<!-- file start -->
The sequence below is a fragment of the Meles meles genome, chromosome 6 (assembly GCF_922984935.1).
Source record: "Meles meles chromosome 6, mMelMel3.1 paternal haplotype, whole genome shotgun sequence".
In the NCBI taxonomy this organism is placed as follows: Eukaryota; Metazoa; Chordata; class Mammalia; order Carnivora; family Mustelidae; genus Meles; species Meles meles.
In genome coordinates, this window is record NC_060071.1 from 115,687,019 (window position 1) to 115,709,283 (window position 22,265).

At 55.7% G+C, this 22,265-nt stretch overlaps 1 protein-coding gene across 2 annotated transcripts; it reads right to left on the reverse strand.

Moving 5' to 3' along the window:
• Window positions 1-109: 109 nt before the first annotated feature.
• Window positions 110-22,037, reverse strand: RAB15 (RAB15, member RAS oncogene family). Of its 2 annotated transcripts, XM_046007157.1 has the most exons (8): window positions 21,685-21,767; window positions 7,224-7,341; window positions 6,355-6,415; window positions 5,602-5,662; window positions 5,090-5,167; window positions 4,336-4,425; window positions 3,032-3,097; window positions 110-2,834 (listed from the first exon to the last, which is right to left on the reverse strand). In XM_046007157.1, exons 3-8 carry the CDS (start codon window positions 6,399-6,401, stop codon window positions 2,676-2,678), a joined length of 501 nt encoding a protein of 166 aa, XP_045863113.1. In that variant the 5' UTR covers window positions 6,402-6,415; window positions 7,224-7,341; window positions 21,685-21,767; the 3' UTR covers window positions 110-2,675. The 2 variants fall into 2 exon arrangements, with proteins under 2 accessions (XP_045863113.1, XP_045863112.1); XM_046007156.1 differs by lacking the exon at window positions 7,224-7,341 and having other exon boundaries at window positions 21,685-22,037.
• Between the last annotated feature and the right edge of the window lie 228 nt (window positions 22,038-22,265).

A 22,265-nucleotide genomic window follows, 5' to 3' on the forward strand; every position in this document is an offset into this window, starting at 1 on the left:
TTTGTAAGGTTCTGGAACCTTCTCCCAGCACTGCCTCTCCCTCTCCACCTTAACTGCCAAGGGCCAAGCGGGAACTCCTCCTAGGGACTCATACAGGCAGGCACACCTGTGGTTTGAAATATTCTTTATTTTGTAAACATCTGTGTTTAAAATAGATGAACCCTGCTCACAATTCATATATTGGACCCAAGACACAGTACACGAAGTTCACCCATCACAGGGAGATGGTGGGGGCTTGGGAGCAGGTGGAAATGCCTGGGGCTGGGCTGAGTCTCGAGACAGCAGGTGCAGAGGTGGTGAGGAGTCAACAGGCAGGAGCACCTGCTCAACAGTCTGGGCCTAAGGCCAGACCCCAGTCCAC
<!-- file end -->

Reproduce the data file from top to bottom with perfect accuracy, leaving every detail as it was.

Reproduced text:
The sequence below is a fragment of the Meles meles genome, chromosome 6 (assembly GCF_922984935.1).
Source record: "Meles meles chromosome 6, mMelMel3.1 paternal haplotype, whole genome shotgun sequence".
In the NCBI taxonomy this organism is placed as follows: Eukaryota; Metazoa; Chordata; class Mammalia; order Carnivora; family Mustelidae; genus Meles; species Meles meles.
In genome coordinates, this window is record NC_060071.1 from 115,687,019 (window position 1) to 115,709,283 (window position 22,265).

At 55.7% G+C, this 22,265-nt stretch overlaps 1 protein-coding gene across 2 annotated transcripts; it reads right to left on the reverse strand.

Moving 5' to 3' along the window:
• Window positions 1-109: 109 nt before the first annotated feature.
• Window positions 110-22,037, reverse strand: RAB15 (RAB15, member RAS oncogene family). Of its 2 annotated transcripts, XM_046007157.1 has the most exons (8): window positions 21,685-21,767; window positions 7,224-7,341; window positions 6,355-6,415; window positions 5,602-5,662; window positions 5,090-5,167; window positions 4,336-4,425; window positions 3,032-3,097; window positions 110-2,834 (listed from the first exon to the last, which is right to left on the reverse strand). In XM_046007157.1, exons 3-8 carry the CDS (start codon window positions 6,399-6,401, stop codon window positions 2,676-2,678), a joined length of 501 nt encoding a protein of 166 aa, XP_045863113.1. In that variant the 5' UTR covers window positions 6,402-6,415; window positions 7,224-7,341; window positions 21,685-21,767; the 3' UTR covers window positions 110-2,675. The 2 variants fall into 2 exon arrangements, with proteins under 2 accessions (XP_045863113.1, XP_045863112.1); XM_046007156.1 differs by lacking the exon at window positions 7,224-7,341 and having other exon boundaries at window positions 21,685-22,037.
• Between the last annotated feature and the right edge of the window lie 228 nt (window positions 22,038-22,265).

A 22,265-nucleotide genomic window follows, 5' to 3' on the forward strand; every position in this document is an offset into this window, starting at 1 on the left:
TTTGTAAGGTTCTGGAACCTTCTCCCAGCACTGCCTCTCCCTCTCCACCTTAACTGCCAAGGGCCAAGCGGGAACTCCTCCTAGGGACTCATACAGGCAGGCACACCTGTGGTTTGAAATATTCTTTATTTTGTAAACATCTGTGTTTAAAATAGATGAACCCTGCTCACAATTCATATATTGGACCCAAGACACAGTACACGAAGTTCACCCATCACAGGGAGATGGTGGGGGCTTGGGAGCAGGTGGAAATGCCTGGGGCTGGGCTGAGTCTCGAGACAGCAGGTGCAGAGGTGGTGAGGAGTCAACAGGCAGGAGCACCTGCTCAACAGTCTGGGCCTAAGGCCAGACCCCAGTCCAC